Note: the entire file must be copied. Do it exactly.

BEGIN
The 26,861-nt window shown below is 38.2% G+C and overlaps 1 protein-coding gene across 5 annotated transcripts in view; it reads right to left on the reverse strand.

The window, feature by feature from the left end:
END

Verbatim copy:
The 26,861-nt window shown below is 38.2% G+C and overlaps 1 protein-coding gene across 5 annotated transcripts in view; it reads right to left on the reverse strand.

The window, feature by feature from the left end: